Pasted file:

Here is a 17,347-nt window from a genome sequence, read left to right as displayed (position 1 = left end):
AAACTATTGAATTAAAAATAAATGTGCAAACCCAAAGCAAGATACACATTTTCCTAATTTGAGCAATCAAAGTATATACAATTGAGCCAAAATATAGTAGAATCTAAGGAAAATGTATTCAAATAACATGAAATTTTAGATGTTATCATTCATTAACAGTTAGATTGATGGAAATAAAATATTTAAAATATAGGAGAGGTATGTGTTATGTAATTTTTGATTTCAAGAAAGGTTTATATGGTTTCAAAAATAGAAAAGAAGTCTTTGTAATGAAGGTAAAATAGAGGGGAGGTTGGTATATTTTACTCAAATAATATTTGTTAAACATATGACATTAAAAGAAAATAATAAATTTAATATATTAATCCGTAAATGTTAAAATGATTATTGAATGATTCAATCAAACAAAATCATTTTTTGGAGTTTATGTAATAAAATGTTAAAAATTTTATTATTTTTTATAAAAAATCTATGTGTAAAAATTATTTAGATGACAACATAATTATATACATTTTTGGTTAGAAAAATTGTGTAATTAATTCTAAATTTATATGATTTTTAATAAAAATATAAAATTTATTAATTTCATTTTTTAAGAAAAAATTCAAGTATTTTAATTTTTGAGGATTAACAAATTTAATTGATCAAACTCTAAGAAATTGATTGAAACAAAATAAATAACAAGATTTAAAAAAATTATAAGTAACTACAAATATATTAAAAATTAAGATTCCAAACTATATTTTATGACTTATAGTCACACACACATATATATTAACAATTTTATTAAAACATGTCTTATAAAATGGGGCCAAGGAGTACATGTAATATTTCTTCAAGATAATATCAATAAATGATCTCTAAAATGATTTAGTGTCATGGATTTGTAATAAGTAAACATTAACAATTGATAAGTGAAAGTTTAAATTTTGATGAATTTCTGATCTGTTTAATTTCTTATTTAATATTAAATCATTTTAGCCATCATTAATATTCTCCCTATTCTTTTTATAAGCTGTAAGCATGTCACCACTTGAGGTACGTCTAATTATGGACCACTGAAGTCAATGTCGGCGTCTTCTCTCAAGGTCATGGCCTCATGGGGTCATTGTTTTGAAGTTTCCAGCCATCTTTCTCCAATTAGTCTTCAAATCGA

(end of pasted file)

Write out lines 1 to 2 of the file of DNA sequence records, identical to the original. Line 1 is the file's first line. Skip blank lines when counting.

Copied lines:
Here is a 17,347-nt window from a genome sequence, read left to right as displayed (position 1 = left end):
AAACTATTGAATTAAAAATAAATGTGCAAACCCAAAGCAAGATACACATTTTCCTAATTTGAGCAATCAAAGTATATACAATTGAGCCAAAATATAGTAGAATCTAAGGAAAATGTATTCAAATAACATGAAATTTTAGATGTTATCATTCATTAACAGTTAGATTGATGGAAATAAAATATTTAAAATATAGGAGAGGTATGTGTTATGTAATTTTTGATTTCAAGAAAGGTTTATATGGTTTCAAAAATAGAAAAGAAGTCTTTGTAATGAAGGTAAAATAGAGGGGAGGTTGGTATATTTTACTCAAATAATATTTGTTAAACATATGACATTAAAAGAAAATAATAAATTTAATATATTAATCCGTAAATGTTAAAATGATTATTGAATGATTCAATCAAACAAAATCATTTTTTGGAGTTTATGTAATAAAATGTTAAAAATTTTATTATTTTTTATAAAAAATCTATGTGTAAAAATTATTTAGATGACAACATAATTATATACATTTTTGGTTAGAAAAATTGTGTAATTAATTCTAAATTTATATGATTTTTAATAAAAATATAAAATTTATTAATTTCATTTTTTAAGAAAAAATTCAAGTATTTTAATTTTTGAGGATTAACAAATTTAATTGATCAAACTCTAAGAAATTGATTGAAACAAAATAAATAACAAGATTTAAAAAAATTATAAGTAACTACAAATATATTAAAAATTAAGATTCCAAACTATATTTTATGACTTATAGTCACACACACATATATATTAACAATTTTATTAAAACATGTCTTATAAAATGGGGCCAAGGAGTACATGTAATATTTCTTCAAGATAATATCAATAAATGATCTCTAAAATGATTTAGTGTCATGGATTTGTAATAAGTAAACATTAACAATTGATAAGTGAAAGTTTAAATTTTGATGAATTTCTGATCTGTTTAATTTCTTATTTAATATTAAATCATTTTAGCCATCATTAATATTCTCCCTATTCTTTTTATAAGCTGTAAGCATGTCACCACTTGAGGTACGTCTAATTATGGACCACTGAAGTCAATGTCGGCGTCTTCTCTCAAGGTCATGGCCTCATGGGGTCATTGTTTTGAAGTTTCCAGCCATCTTTCTCCAATTAGTCTTCAAATCGA